Hawkcreek Supporter Supporter Bushclass I

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    Concerning the 220 grain bullets out of .30 calibers. The Woodleigh is supposed to expand down to 1900 fps according to the data on midwayusa while the Hornady bullet of the same weight and profile is a touch softer and according to what Hornady told me via email they should open reliably down to 1800fps. Not a huge difference but they are MUCH cheaper. Sierra also has a 220 as does Nosler but the latter has a semi-spitzer profile.

    This has been a great source for comparing bullets and calibers:
    http://www.rathcoombe.net/sci-tech/ballistics/methods.html
     
    Last edited: Feb 12, 2019
  7. Cwlongshot

    Cwlongshot Guide

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    I load that Accubond in my whelen on top of RL15 in the high 2500’s! (25” barrel)! Only taken deer with it.

    CW
     
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  8. Oldguy59

    Oldguy59 Scout

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    When I rifle hunted I used either my 45-70 or 7mm mag, I use a bow now. My dad used a 30-06 with 180 gr nosler partition . The issue your having is you bullets. They are too tough for the velocity your getting. Find one designed for lower velocity and you be good.
     
  9. Cwlongshot

    Cwlongshot Guide

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    I have read before that the 45/70 is awesome in “dark timber” as shots are under 100!

    I imagion it would be . I shot a couple deer with the 300 HP bullets and HATED the preformance. Blood shot meat and poor penetration. I cannot imagion them on a tougher animal Like Elk!! Why you like so mush Zach??

    I never was a 220g bullet fan. I prefer the 200’s as a heavy in the 06. I have a couple hundred loaded at ablut 1950 for my Grandfathers 03/A3 as it shoots it shoots them so well in its two groove rifling. Its a older single heat treat gun and altho he loaded it warmer. I dont and dont need to chance it.

    CW
     
  10. injun51

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    7MM Rem mag.
     
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  11. A Seedy Lot

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    The Barnes bullet I used out of the 35 Wheelen supposedly opens up at lower velocities as it is meant for the Whelen but from what I experienced I did not get ideal expansion, the impact velocity was most likely right at 2000fps. I did shot a Whitetail at around 80-90 yards and the terminal performance was ridicolus, exit hole was tennis ball size.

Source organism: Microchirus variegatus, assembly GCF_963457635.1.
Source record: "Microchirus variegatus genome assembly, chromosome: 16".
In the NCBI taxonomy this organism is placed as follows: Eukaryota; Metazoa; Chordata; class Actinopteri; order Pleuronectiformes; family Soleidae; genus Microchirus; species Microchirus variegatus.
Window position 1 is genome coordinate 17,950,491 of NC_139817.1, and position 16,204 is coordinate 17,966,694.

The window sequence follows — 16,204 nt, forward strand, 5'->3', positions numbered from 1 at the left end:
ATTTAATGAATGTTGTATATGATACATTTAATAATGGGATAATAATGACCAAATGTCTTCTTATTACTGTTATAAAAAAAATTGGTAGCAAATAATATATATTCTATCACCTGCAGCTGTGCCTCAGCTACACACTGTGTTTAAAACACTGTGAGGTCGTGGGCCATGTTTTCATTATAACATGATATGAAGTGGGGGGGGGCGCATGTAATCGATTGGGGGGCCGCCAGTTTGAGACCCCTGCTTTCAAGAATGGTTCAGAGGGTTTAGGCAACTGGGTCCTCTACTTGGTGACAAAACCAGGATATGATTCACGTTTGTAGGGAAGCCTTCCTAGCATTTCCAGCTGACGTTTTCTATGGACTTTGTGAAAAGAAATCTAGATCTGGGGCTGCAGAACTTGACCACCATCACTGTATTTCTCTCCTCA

I already have the 220 grain Woodleighs and I like how they are bonded and retain 90 percent of there weight but open up to a very large diameter. Most my elk hunting woods are also home to Grizzly bears and I want the best odds in my favor of putting down on elk right away. I have heard the Hornaday 220 are on the very soft side for larger animals. The Sierra 220s use to be the goto big game bullet out of the 3006, i have read they retain about 50 percent of their mass.

    I have also thought about 200 grain bullets for the 3006 but the velocity is not much higher than the 220 and since I am only hunting dark timber the better BC does not get me any improvements.
     
  12. longcruise

    longcruise Scout

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    I'll second that motion.

    A Nosler partition might be a better choice in your .35 Whelen.

    My elk experience is muzzleloaders loaded with maxi balls or round balls and with 7.5 X 55 Swiss loaded with 180 grain old style X bullets. For ballistic purposes its pretty much a .308.

    The X bullets were the old school ones from quite a few years ago. I wouldn't hesitate to use them again in any suitable .30 caliber rifle.

    I had a 270 that I used to kill a boatload of antelope. But a son in law and grandson have killed elk with it at longish range and up close using Nosler partition 150 grain and Remington core lokt 150 grain. Both bullets performed very well.

    It's fun to overcomplicate caliber and bullet selection but in the end, for the .270 what turned out to be a great load was the factory Remington 150s ($17.99 a box at Walmart :) )
     
  13. Cwlongshot

    Cwlongshot Guide

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    I'm not a fan of solid projectiles... You loose a little and for me and my game hunting its wasted $$. Cup N Core bullets are what I prefer.

    I have only shot a few head of game with them, but every time I get less blood to track. IMHO its the loss from additional would tracts a Cup and Core bullet affords by coming apart. Yes you get more bullet to penetrate and folks SHOULD be choosing them BEACUSE of that. I am generally not a magnum shooter, so My bullets are not subject to higher pressures on the bullets. Meaning a partition bullet isn't well served used in a 300 Black simply because its velocity range dosen't "tax" the designs of a cup and core. Where a 300 Ultra mag does. For example, people like them, but the 30-30 170 Partition is useless. The 30-30 simply dosen't generate the power to create a need for a premium bullet needed. The Nosler Partition like the Grand Slam and A frame and others, claims to fame is a soft nose and a harder tail end. Ensuring expansion at lower velocities and tough base so it dosen't over expand. The 30-30s bullets almost always expand, yet nearly, never over expand. That can never be said for about any of the big 300 magnums.